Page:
Fort Hood GIs Visit Cindy Sheehan in Crawford, Texas
Coretta Scott King and Rosa Parks Contact Cindy

The items below, from Thomas Barton’s “GI Special” web site, were forwarded to us by Fred Feldman, who comments: “I cannot remember anything from the home front in the Vietnam war, despite the broad, mass character of those protests, that had the genuine ‘people’s’ class character of this confrontation in Texas. Helps put the split in the antiwar movement into perspective—as an obstacle but NOT a fatal blow to the struggle—although I do kind of fantasize that Cindy Sheehan’s moral authority may reach the point where she could demand that the two coalitions get together and they might not be able to resist.”

Fort Hood Soldiers Come To Support Cindy Sheehan

[This is from an August 12 blog entry by Sheehan herself, printed in The Daily Kos.]

Three active duty soldiers from Ft. Hood came to visit me and tell me that they really appreciated what I was doing and that if they were killed in the war, their moms would be doing the same thing.

That made me feel so good after all of the negativity I had been hearing from the righties.

I also got to hold a couple of toddlers on my lap while their mom or dad took pictures of us. I am honored that people have resonated with the action that I took to make our mission of ending the war a reality.

We are here at the Crawford Peace House now and there are dozens and dozens of people here. We are giving each other hugs and kisses and we are all feeling great, full of energy and so filled with hope that this is something that is really going to change the world.

I came here so angry and I have been so encouraged and overwhelmed by the support from all over. I was thinking that there is no reason for us progressive liberals to be angry anymore. We have the power.

One mom has shown that we can be the change in our government. We deserve to hold George Bush accountable, no one else does.

We have to make sure he answers to us. If he doesn’t have to answer to Congress, or the media, we will FORCE him to answer to us. The absolute hubris of him that won’t!!!

Mother’s Stand Becomes A Movement

[This item is from the August 14 issue of Inside Bay Area, by its staff writer Jason Dearen.]

Wearing a hat with supporting messages from friends, Cindy Sheehan of Vacaville, California, takes a moment’s rest in the ditch on Wednesday, Aug. 10. On Friday afternoon, Aug. 12, she was contacted by Coretta Scott King and Rosa Parks.

CRAWFORD, Tex.—A crooked straw hat shielding her face from the relentless Texas sun, Cindy Sheehan stands on the grassy edge of a rural highway, greeting a line of cars that stretches as far as the eye can see.

The 6-foot-tall Vacaville woman who has become a public relations challenge for President George W. Bush borrows a cell phone from a nearby well-wisher and dials a number.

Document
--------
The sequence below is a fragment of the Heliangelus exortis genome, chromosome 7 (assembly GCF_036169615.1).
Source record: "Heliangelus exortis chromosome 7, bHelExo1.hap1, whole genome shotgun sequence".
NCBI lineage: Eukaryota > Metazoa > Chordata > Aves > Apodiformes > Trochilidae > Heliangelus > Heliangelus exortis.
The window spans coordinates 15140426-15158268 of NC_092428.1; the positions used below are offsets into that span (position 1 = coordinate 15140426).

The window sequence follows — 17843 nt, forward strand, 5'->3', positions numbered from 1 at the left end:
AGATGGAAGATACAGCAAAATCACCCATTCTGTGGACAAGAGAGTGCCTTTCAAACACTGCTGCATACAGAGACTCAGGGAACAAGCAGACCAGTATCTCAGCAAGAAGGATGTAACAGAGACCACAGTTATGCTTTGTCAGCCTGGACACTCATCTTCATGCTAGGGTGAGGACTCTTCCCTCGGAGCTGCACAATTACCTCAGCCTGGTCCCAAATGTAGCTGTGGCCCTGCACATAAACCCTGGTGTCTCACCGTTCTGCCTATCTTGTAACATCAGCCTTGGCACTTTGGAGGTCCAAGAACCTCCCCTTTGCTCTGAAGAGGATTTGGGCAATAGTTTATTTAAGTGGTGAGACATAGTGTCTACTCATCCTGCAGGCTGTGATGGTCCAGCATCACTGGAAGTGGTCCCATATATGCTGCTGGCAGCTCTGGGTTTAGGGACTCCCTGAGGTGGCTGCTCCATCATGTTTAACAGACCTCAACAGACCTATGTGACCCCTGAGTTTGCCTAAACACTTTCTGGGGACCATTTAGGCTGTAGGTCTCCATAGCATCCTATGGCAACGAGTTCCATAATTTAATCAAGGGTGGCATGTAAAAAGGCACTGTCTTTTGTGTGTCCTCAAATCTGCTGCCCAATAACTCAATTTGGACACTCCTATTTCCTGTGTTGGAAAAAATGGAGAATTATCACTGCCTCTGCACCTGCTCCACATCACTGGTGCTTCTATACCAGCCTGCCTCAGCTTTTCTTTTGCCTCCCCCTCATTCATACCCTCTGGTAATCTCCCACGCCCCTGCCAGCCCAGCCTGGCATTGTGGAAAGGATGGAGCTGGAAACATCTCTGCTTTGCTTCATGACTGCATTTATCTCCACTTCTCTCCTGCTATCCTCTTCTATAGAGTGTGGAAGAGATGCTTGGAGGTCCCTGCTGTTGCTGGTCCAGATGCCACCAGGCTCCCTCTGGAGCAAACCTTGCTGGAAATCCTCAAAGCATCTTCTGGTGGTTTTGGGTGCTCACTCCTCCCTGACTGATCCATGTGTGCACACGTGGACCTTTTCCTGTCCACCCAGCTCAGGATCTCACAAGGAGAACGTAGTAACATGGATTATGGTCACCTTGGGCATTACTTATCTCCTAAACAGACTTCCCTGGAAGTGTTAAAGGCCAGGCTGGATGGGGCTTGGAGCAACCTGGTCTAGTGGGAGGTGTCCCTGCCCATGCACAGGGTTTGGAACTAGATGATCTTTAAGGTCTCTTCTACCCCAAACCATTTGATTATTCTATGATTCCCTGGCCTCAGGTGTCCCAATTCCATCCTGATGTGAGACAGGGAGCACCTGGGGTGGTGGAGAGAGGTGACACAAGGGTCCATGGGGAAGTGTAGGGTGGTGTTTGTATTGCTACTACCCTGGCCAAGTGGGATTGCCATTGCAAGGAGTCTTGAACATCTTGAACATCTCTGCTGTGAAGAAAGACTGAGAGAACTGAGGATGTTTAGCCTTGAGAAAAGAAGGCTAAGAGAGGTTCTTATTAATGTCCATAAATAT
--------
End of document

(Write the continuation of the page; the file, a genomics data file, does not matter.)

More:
“You would not believe it, there’s a line of cars down a five-mile road and hundreds of them are going by,” she says with a wide grin. “Ah, this is just crazy...It’s like an outpouring of love. I can’t believe it.”

Across the road from Sheehan and her flock, about 100 people organized by a Dallas-based conservative talk radio station came out to support the president and his decision to keep U.S. forces in Iraq.

But by late afternoon, as most of the pro-Bush people left the site, the number of Sheehan’s supporters continued to swell, and dwarfed the 10 or so pro-war demonstrators.

As protest music filled the air, Sheehan hopped up onto the bed of a pickup truck, holding a folded United States flag, and addressed the crowd of all ages and races that had flocked to see her.

“Who knew the end of the occupation of Iraq would begin in Crawford, Texas, last Saturday?” she asked, eliciting cheers. “Who knew America would stand up and say ‘We’re sick of this s--, bring ’em home!’“

As Sheehan’s story grabbed headlines nationwide [and internationally] “Camp Casey” grew consistently throughout the week from two lawn chairs to a small village of tents and camper vehicles. A man from Fort Worth, Texas, donated cases of water. Others sent sandwiches and fruit.

Many on hand traveled a long way to be there. People from Maine, North Carolina, Oklahoma, Washington State, Pennsylvania, New York and many other states made what has become a pilgrimage.

Jean Prewitt, 54, of Birmingham, Alabama, came to be with Sheehan and share in her grief. Prewitt’s son, Kelley Prewitt, 24, died in April 2003 while driving an ammunition truck that was ambushed by insurgents.

Prewitt, who voted for Bush in 2000, said the mounting evidence showing the Bush administration lied about Saddam Hussein’s cache of “weapons of mass destruction” had changed her mind.

Then she saw Sheehan on CNN and decided she had to add her support.

“I wasn’t against the war when Kelley got killed. And it didn’t change my mind for six months after his death,” said Prewitt in a thick Alabama drawl. “But my mind changed with proof of the war’s lies,” she said.

Oakland-native Tiffany Strause, 29, was at work in San Diego when an e-mail arrived with a story about Sheehan. “There was literally a physical response. This month has been the bloodiest month in Iraq, and I just got fed up.” So Strause and a friend hopped on a plane.

Iraq war veterans Tim Goodrich, 25, and Benjamin Hart Viges, 27, were so appalled by what they saw during their tours of duty, they have joined the antiwar movement.

Viges, who served in the U.S. Army in Fallujah, joined in the fight after the terrorist attacks in New York City on Sept. 11, 2001. But his service in Iraq changed his mind about the war.

“To think of children killed by my mortar rounds. That is not a burden anyone should have to carry around,” he said, his voice shaking.